[Python-Dev] PEP 298, final (?) version

Scott Gilbert xscottg@yahoo.com
Sat, 3 Aug 2002 13:44:17 -0700 (PDT)

--- Guido van Rossum <guido@python.org> wrote:
> > > >         void PyObject_ReleaseFixedBuffer(PyObject *obj);
> > > 
> > > Would it be useful to allow bf_releasefixedbuffer to return an int
> > > indicating an exception?  For instance, it could raise an exception
> > > if the extension errantly releases more times than it has acquired
> > 
> > The code making the call might not be in an easy position
> > to deal with an exception -- e.g. an asynchronous I/O
> > routine called from a signal handler, another thread,
> > etc.
> > 
> > Maybe use the warning mechanism to produce a message?
> In an asynch I/O situation, calling PyErr_Warn() is out of the
> question (it invokes Python code!).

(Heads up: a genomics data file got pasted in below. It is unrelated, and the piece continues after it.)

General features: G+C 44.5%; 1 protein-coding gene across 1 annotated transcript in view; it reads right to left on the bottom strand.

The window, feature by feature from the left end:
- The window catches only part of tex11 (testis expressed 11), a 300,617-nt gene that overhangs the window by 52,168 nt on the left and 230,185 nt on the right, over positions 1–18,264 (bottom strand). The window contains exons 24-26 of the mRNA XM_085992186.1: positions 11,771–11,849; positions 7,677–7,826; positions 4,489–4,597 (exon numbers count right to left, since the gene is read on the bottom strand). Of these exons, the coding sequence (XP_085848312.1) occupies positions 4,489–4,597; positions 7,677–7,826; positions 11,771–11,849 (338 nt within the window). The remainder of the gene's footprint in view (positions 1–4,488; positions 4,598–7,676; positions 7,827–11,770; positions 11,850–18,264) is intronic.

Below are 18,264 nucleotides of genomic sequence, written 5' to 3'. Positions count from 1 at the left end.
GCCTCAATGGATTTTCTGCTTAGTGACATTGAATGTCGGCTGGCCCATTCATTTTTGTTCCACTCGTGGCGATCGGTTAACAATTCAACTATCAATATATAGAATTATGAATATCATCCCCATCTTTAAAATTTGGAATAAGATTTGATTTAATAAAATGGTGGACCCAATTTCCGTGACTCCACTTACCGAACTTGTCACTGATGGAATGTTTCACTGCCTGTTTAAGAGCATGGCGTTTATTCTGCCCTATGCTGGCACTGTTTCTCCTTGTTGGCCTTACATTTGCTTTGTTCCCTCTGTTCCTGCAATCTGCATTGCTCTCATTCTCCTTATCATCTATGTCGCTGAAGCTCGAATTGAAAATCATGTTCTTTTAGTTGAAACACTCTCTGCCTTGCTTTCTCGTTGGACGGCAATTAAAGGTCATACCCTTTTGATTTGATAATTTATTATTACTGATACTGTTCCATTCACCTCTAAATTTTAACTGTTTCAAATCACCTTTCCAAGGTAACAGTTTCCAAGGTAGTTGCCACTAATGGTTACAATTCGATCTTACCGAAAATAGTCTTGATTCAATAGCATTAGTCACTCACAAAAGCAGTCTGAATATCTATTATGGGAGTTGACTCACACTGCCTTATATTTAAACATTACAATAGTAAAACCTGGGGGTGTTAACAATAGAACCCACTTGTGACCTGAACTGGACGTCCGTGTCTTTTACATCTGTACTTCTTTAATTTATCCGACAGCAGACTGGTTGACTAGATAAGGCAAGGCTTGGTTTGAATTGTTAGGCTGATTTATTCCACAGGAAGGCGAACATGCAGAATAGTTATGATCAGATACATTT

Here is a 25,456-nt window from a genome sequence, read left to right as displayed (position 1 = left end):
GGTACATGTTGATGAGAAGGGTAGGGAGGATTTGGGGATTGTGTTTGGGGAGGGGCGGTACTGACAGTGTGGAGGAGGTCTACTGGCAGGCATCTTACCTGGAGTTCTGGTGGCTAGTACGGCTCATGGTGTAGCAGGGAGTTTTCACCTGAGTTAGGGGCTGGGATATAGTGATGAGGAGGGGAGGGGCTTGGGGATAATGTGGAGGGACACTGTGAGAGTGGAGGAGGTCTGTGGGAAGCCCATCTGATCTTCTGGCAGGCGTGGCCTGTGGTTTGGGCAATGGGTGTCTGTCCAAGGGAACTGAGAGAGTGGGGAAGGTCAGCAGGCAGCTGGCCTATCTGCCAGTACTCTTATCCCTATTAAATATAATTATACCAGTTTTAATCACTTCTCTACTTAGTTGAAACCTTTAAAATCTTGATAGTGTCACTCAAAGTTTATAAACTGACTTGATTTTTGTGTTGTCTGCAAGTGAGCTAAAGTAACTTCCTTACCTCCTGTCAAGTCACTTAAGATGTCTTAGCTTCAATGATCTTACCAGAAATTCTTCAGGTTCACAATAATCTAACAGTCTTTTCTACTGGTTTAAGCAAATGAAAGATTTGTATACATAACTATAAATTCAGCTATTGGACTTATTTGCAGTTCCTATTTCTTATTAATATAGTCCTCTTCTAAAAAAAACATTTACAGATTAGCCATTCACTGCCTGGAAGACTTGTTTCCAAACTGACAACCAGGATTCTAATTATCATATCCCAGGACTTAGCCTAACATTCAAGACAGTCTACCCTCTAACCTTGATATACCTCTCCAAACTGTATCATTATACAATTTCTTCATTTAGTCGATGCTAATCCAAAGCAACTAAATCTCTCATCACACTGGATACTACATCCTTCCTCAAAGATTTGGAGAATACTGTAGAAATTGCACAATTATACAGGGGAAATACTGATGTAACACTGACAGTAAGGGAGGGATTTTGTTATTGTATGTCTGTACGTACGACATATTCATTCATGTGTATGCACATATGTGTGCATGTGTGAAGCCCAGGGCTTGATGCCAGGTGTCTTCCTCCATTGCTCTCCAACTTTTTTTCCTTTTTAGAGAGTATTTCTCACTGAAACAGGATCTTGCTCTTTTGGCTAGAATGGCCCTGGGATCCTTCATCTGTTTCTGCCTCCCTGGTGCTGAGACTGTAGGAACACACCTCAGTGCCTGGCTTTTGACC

> I propose to make it a fatal error -- after all the only reason why
> bf_releasefixedbuffer could fail should be that the caller makes a
> mistake.  Since that's a bug in C code, a fatail error is acceptable.

I don't know if you guys are hinting at the possibility of the
PyObject_ReleaseFixedBuffer function being called without holding
the GIL or not, but I think the GIL should be necessary during
this call.  (As such, the code making the call *could* deal with
the exception...  even if we don't want it to have to.)

So while a fatal error is still a reasonable response, the 
asynchronous I/O routine or signal handler or whatever really
should acquire the GIL before doing the release.  For one thing
this protects the lock_count variable from race conditions, and
another, it allows the implementation of bf_releasefixedbuffer
to use other Python APIs.


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